If you own a Nest, the improbably popular habit-learning thermostat, you're already on the cutting edge of tech and eco-responsibility. But what about those pesky window unit air conditioners? They consume massive amounts of electricity and don't even connect to a thermostat. At best, you responsibly leave the unit off all day, only to come home after work to a smelting furnace that takes an hour to cool down.
Enter: the Modlet—a mobile-controlled “smart” AC kit that allows users to remotely operate their AC units, and hopefully reduce their energy consumption. Additional web-based software helps owners observe their usage in real time. They can also log into an account from any mobile device or computer to remotely monitor and adjust their AC units.
ThinkEco (makers of the Modlet) received a major PR boost in 2010 when Con Edison launched a program that aims to provide thousands of New Yorkers with a free Modlet system. Given the millions (yes, millions) of window AC units in New York, grid operators and consumers alike hope the program, called coolNYC, will help contain energy consumption in the city. But if you live in a city that is not the Big Apple, you may justifiably be turned off by the $140 price tag. But fear not: There are other options.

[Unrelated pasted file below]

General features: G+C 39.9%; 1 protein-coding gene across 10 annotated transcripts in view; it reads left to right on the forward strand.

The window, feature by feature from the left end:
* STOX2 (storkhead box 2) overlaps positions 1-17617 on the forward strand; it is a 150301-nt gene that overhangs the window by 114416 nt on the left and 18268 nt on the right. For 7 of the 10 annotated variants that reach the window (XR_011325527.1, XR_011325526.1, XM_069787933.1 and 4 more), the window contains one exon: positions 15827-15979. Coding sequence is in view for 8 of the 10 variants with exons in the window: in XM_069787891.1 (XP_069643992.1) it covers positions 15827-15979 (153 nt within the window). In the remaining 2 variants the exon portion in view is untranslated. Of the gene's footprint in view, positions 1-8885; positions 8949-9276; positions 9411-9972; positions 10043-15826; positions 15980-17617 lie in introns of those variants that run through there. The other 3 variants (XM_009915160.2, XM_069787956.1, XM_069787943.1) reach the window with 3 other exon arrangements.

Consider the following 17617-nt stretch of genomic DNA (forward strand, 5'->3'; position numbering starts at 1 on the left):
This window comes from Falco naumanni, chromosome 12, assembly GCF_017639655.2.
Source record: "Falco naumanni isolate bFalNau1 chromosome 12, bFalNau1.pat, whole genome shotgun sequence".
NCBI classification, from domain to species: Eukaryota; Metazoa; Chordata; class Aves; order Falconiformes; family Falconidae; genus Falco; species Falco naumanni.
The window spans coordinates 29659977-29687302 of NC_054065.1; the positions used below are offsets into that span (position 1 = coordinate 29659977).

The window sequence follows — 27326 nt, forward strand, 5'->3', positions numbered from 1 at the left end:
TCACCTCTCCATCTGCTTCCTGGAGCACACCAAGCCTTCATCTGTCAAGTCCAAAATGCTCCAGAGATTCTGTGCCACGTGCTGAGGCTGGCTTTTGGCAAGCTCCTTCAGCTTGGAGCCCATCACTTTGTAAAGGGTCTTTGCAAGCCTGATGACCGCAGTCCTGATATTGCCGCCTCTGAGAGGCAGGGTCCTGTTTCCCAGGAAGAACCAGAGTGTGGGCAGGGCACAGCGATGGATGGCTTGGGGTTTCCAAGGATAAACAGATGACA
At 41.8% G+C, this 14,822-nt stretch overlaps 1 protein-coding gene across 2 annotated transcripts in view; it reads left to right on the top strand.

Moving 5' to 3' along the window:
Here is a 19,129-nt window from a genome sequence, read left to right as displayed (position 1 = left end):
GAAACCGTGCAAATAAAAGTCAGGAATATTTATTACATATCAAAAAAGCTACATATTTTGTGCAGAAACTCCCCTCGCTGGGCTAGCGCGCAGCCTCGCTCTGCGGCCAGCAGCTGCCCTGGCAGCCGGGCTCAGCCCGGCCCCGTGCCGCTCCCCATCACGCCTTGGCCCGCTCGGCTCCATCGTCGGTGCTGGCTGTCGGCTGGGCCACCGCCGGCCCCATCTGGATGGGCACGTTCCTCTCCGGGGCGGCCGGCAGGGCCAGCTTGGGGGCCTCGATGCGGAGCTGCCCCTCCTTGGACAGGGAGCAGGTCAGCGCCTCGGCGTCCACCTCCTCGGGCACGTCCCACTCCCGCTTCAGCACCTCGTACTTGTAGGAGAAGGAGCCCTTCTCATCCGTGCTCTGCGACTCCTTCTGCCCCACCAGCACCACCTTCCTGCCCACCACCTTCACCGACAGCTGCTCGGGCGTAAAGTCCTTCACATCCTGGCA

A similar device called Valta launched on Kickstarter last week, and at the time of this writing had already raised $3,000. Like the Modlet, Valta is an app/hardware combo that monitors and automatically adjusts the energy consumption of a power outlet. However, its heavy reliance on the cloud means you can expect to pay a monthly fee if you're interested.
The concept of the smart home has been around since the 1980’s, but now it's enjoying renewed interest thanks to mobile technology. If Valta or the Modlet remind you of Nest, then you’re attentive. They each aim to reduce energy consumption by matching the needs of homeowners. As impressive as Nest is, though, it doesn’t have the domestic all-in-one versatility that a truly groundbreaking air conditioning solution would need. But it’s not hard to see how each one of these products is a kind of stepping stone to a more energy-conscious “smart” home.
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